Gospel Reflection Feb 7 – Deacon Don
Sunday, February 7
Fifth Sunday in Ordinary Time
Mark 1: 29 – 39
On leaving the synagogue
Jesus entered the house of Simon and Andrew with James and John.
Simon’s mother-in-law lay sick with a fever.
They immediately told him about her.
He approached, grasped her hand, and helped her up.
Then the fever left her and she waited on them.
When it was evening, after sunset,
they brought to him all who were ill or possessed by demons.
The whole town was gathered at the door.
He cured many who were sick with various diseases,
and he drove out many demons,
not permitting them to speak because they knew him.
Rising very early before dawn, he left
and went off to a deserted place, where he prayed.
Simon and those who were with him pursued him
and on finding him said, “Everyone is looking for you.”
He told them, “Let us go on to the nearby villages
that I may preach there also.
For this purpose have I come.”
So he went into their synagogues,
preaching and driving out demons throughout the whole of Galilee.
This Gospel is a continuation of last week’s Gospel, where Jesus was teaching with authority and then heals a man possessed with an unclean spirit in the synagogue in Capernaum. Here, Jesus leaves the synagogue and enters the house of Simon (Peter) and Andrew. Jesus finds Peter’s mother-in-law ill with fever and heals her. To reflect for a moment, these are real places you can see today, when visiting Capernaum. The synagogue ruins still exist. You can walk on its stone floor and visualize how the structure looked back in Jesus’ time. The house mentioned in today’s Gospel is about 200 feet away from the synagogue. When walking this space today, you can easily imagine Jesus’ actions in today’s Gospel and walk in his footsteps, which is what he wants us to do.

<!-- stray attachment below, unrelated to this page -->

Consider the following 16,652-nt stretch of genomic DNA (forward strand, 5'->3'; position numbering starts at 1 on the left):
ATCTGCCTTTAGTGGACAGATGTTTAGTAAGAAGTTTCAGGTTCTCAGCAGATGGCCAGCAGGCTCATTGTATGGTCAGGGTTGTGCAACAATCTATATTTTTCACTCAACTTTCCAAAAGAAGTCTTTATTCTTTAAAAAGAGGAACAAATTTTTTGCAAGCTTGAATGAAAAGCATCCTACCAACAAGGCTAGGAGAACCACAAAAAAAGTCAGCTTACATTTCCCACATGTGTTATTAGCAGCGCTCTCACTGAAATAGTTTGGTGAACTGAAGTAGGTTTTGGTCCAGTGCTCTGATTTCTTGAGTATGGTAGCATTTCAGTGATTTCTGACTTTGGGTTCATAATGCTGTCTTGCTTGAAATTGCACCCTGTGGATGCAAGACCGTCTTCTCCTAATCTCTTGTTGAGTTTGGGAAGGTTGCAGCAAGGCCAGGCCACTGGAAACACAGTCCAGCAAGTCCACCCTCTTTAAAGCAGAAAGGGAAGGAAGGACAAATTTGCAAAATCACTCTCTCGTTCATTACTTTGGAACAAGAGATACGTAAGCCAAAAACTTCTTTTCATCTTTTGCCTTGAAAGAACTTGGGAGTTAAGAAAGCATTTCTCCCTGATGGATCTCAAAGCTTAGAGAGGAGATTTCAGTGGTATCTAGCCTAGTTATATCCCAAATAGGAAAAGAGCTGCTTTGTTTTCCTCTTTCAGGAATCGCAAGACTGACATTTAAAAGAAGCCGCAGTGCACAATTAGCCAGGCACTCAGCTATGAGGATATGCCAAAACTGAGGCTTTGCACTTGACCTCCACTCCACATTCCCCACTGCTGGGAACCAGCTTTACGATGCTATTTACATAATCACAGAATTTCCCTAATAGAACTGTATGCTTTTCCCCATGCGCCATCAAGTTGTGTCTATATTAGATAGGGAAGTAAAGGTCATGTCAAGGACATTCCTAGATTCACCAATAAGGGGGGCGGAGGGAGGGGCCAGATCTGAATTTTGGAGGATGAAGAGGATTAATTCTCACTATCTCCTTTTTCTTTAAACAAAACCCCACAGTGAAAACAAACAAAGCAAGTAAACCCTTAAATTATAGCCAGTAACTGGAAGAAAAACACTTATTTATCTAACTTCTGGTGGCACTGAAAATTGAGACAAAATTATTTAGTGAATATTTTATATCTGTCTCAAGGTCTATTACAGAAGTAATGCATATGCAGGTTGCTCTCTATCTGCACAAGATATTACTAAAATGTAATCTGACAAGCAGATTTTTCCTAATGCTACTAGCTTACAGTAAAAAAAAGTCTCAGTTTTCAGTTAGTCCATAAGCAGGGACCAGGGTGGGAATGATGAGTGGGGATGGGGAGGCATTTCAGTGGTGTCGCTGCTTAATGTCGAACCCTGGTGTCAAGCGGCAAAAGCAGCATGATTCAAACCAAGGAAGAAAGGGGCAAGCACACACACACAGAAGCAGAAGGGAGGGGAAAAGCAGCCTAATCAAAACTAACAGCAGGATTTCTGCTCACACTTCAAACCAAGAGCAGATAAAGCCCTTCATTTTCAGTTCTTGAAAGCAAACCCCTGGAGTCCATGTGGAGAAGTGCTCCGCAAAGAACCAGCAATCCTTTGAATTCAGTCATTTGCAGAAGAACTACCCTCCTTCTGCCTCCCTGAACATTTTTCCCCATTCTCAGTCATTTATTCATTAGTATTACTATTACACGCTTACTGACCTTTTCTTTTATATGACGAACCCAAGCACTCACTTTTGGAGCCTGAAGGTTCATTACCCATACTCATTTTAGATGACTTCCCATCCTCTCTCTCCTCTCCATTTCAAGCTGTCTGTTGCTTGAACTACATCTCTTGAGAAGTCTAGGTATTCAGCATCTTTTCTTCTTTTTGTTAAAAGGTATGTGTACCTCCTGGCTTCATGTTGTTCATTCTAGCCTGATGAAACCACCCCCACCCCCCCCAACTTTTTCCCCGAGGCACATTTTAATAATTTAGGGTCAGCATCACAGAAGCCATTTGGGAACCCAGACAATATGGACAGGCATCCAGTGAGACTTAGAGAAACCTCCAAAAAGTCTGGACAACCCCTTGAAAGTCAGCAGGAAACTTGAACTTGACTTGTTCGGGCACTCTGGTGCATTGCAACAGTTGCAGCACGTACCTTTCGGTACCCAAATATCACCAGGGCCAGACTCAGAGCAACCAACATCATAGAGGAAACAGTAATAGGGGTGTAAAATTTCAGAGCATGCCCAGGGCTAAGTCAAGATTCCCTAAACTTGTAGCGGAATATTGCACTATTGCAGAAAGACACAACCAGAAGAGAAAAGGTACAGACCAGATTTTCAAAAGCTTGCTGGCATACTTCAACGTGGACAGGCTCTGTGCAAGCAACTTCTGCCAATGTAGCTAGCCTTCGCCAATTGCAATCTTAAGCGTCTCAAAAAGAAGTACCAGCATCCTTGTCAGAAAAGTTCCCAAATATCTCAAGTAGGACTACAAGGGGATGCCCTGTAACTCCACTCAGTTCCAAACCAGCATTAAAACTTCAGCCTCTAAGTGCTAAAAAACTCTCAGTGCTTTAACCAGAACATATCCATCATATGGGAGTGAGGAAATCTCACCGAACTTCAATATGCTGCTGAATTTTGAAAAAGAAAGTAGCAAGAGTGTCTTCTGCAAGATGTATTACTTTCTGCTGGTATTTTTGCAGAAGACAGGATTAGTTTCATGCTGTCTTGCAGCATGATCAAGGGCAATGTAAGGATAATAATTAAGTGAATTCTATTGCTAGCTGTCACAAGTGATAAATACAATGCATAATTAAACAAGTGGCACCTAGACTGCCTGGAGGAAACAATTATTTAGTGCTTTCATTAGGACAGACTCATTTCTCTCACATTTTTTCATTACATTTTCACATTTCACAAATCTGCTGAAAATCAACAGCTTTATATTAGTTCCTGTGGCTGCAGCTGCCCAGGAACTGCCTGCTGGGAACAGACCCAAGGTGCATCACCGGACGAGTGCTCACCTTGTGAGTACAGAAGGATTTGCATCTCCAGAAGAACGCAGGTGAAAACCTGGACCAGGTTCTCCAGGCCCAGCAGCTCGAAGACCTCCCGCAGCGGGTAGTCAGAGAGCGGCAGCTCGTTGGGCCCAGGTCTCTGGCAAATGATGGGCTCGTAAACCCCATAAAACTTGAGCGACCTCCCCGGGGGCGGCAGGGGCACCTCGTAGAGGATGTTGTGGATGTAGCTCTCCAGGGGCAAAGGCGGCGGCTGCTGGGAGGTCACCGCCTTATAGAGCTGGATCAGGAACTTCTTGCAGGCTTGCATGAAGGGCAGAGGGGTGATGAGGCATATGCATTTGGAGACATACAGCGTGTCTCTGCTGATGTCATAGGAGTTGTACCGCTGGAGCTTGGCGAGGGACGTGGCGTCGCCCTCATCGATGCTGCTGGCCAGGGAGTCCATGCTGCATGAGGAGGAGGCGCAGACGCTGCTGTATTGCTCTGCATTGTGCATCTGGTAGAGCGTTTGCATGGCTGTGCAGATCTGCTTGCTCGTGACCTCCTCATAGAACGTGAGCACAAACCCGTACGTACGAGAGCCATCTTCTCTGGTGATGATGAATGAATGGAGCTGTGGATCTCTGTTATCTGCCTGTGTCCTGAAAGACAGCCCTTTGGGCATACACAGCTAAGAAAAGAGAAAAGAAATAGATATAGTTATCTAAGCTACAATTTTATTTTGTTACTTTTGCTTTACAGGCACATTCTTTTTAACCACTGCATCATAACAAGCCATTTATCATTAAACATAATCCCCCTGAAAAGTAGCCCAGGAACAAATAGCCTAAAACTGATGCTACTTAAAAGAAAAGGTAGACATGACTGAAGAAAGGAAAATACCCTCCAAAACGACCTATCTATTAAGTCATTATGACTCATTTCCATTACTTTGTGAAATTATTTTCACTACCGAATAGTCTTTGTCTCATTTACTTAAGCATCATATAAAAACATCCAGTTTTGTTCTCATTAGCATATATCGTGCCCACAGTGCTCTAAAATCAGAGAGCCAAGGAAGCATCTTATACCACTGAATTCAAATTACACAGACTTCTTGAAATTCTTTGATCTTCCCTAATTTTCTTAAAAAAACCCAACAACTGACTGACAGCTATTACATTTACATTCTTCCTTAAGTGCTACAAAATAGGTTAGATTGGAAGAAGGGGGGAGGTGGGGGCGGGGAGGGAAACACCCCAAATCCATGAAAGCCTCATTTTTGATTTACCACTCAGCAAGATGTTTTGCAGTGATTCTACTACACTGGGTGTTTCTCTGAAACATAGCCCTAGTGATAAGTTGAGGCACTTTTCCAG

Jesus created quite a stir with the healing of the man possessed with an unclean spirit. The people wanted more; however, it was the sabbath and the rules of the day suggested no unnecessary work until sunset — the traditional end of the sabbath. Then, the people come out to seek Jesus knowing he was staying at Peter’s house. Jesus heals many that evening.
One interesting thing to note is in both Gospels, last week’s and this week’s, the demons were silenced by Jesus because they knew him. We are left as to why silence them? Throughout Mark’s Gospel, Jesus continuously confronts demons. In many cases, they recognize who Jesus is and Jesus silences them. Theologians have labeled this behavior as the Messianic Secret. Mark’s Gospel presents Jesus as someone who acts, heals, and prays. We are to take his lead in our own experience and in our lives.
We are asked to act — even Peter’s mother-in-law immediately begins to serve, once healed. This is not a sign of servitude, but part of our nature of service to others. It is through our actions that we show others who we really are.
We are asked to heal — perhaps our healings are not in the dramatic sense as miracles, but with our actions and words to be used to heal others. We can become sources of healing for others.
We are asked to pray — Jesus himself prays. Can we do less? Prayer is the source of replenishment to be able to face what’s next. Another day in the life of Jesus can translate to another day in our lives. Prayer is the food to meet tomorrow’s challenges and needs to act and heal.
Jesus demands the demons remain silent — and never trust the demons that claim to speak on Jesus’ behalf. The demons in our lives will speak to us and distort the act, heal, and pray mission in our lives.
-Deacon Don Poirier